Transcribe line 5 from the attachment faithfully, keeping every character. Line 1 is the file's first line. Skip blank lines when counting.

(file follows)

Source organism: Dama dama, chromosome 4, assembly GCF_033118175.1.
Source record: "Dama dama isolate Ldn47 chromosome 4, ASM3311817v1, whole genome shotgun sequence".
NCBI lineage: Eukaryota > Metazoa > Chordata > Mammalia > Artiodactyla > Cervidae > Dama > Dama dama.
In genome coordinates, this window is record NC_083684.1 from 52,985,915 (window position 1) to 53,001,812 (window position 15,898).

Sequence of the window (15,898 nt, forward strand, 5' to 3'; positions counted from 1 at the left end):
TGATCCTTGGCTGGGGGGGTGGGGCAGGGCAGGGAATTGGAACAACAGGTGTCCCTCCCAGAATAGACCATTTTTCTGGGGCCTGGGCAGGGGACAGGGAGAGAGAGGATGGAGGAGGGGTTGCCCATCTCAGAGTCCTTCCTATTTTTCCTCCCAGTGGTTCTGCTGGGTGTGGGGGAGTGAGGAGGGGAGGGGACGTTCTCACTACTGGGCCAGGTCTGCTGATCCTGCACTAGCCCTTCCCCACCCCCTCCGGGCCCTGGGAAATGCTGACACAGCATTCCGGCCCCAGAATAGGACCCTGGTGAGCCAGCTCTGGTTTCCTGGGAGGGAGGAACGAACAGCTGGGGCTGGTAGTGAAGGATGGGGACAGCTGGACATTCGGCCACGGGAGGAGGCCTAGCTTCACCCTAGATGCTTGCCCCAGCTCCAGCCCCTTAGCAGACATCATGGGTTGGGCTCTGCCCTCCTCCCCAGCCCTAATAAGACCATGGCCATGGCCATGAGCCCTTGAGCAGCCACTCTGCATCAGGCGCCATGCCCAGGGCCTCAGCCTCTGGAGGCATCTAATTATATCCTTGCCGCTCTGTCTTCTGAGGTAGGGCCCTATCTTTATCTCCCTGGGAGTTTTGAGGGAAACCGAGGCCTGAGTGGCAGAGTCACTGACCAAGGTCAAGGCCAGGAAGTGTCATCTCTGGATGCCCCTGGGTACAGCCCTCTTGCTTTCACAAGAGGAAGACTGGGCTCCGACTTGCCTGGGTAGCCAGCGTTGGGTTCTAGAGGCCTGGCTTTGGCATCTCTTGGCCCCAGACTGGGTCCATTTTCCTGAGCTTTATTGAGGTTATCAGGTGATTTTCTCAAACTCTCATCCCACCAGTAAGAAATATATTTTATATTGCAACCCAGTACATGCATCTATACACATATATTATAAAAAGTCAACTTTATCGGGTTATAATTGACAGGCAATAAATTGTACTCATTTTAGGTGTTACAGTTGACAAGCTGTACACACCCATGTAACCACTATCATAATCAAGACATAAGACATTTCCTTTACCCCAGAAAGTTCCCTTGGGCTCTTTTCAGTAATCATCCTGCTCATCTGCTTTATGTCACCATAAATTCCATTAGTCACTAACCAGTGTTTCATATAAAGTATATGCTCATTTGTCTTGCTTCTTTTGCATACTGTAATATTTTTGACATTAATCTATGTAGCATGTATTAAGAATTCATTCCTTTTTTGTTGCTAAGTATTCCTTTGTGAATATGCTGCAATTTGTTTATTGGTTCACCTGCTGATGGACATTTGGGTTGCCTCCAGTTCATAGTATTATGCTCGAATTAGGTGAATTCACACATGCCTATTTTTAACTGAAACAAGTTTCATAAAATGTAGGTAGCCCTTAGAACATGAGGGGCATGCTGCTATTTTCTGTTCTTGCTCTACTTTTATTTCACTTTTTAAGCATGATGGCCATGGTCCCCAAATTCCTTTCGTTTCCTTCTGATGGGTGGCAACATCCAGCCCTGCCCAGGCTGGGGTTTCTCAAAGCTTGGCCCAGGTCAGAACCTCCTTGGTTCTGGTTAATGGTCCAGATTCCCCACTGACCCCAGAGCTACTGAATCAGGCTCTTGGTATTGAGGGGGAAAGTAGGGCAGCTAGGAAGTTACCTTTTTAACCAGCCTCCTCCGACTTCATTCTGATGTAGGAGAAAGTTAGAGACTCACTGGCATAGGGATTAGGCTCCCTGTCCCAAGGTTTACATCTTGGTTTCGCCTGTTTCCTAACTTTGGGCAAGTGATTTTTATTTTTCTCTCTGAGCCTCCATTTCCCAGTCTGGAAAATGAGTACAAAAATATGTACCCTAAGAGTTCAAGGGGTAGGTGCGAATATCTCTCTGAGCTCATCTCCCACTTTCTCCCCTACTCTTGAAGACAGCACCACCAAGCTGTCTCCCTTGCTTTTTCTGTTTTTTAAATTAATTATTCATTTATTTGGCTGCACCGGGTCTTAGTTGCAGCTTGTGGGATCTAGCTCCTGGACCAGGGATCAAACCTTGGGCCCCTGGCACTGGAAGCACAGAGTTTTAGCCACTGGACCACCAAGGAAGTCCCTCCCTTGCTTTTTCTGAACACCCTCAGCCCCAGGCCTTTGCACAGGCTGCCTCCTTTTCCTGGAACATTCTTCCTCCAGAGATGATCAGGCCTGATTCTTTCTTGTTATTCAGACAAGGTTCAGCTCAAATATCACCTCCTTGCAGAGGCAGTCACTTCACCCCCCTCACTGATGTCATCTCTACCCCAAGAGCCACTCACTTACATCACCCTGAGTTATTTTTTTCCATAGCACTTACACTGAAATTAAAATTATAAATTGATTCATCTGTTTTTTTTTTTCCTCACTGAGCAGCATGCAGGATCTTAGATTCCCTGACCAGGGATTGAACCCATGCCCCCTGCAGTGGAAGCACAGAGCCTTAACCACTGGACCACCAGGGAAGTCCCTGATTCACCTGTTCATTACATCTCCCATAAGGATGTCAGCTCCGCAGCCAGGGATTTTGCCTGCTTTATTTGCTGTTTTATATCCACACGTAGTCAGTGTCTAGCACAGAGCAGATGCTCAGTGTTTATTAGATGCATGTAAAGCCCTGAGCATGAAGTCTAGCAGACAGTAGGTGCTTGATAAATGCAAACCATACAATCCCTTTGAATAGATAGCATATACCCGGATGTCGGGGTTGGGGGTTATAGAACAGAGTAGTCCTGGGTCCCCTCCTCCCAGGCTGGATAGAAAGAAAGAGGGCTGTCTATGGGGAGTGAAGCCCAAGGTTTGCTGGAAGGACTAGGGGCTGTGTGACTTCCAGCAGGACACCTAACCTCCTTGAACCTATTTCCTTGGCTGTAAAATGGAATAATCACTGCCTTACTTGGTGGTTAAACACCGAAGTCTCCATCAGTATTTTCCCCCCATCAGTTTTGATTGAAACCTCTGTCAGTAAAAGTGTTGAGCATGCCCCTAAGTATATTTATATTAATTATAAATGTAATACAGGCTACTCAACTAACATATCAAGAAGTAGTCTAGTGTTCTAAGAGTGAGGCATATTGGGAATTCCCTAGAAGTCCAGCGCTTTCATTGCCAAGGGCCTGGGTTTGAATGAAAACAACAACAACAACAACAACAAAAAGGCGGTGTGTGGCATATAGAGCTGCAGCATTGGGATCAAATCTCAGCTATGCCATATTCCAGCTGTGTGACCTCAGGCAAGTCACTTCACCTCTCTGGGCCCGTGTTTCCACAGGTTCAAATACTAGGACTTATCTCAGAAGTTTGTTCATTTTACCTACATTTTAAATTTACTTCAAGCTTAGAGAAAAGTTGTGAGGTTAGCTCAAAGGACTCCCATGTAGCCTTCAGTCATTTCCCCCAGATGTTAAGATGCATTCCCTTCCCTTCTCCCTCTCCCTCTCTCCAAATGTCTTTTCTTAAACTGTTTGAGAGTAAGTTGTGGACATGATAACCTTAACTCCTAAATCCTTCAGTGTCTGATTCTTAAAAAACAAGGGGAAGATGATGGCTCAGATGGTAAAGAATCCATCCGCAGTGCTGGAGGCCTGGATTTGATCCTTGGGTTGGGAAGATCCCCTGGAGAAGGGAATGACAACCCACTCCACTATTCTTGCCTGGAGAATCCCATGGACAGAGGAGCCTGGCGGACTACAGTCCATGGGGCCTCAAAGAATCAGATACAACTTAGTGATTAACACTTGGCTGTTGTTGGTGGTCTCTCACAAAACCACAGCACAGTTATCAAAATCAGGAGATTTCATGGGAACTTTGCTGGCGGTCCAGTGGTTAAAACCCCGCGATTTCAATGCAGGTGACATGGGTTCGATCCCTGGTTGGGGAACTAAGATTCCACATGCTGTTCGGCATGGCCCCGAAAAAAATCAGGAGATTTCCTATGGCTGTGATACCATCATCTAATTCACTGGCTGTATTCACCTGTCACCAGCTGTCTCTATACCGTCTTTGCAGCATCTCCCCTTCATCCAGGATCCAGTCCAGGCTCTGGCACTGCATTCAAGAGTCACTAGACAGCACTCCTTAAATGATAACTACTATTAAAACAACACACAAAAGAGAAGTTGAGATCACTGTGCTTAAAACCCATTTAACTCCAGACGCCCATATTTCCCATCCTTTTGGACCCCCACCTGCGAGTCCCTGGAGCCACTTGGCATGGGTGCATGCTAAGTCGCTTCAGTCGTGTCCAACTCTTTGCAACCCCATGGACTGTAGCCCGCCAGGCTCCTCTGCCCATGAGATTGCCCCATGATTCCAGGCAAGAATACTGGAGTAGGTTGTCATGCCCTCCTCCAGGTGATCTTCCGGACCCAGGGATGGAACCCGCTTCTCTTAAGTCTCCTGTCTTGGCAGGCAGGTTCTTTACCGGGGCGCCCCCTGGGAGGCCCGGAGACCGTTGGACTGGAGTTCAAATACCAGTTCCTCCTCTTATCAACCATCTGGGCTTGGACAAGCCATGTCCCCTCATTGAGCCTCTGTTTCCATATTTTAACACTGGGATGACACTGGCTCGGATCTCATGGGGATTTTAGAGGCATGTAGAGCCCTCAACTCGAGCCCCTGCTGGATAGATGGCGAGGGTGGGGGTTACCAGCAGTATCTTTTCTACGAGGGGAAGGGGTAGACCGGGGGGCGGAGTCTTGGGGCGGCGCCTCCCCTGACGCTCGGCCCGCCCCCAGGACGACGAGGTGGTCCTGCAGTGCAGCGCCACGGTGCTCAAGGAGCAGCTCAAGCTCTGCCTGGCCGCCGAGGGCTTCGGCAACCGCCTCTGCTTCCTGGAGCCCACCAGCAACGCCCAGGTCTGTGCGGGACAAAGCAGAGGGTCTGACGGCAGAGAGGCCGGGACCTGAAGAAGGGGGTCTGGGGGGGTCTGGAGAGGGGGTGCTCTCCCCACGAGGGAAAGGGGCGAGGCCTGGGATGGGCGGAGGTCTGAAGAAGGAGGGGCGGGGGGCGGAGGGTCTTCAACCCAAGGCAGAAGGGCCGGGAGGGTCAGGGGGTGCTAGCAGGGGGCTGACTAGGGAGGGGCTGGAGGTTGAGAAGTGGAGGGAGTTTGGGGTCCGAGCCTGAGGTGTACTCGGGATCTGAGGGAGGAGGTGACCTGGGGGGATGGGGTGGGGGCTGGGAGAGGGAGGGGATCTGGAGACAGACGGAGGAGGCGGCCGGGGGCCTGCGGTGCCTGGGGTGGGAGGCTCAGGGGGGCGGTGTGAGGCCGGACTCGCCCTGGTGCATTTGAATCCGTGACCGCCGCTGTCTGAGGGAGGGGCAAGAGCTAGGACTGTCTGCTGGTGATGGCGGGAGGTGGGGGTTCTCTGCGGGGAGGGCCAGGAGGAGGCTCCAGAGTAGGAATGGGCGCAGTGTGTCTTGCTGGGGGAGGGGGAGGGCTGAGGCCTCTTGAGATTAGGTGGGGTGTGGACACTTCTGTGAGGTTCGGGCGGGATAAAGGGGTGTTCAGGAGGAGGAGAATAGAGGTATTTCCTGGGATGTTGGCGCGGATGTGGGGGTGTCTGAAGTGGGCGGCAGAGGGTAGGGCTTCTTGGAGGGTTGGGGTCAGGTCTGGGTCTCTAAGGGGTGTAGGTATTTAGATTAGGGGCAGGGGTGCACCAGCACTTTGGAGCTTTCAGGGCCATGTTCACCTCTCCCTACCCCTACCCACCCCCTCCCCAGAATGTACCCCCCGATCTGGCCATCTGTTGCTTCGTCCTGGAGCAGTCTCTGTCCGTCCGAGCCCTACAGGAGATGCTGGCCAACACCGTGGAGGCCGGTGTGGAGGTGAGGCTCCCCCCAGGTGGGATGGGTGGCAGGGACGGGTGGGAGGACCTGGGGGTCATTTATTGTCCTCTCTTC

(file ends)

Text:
Sequence of the window (15,898 nt, forward strand, 5' to 3'; positions counted from 1 at the left end):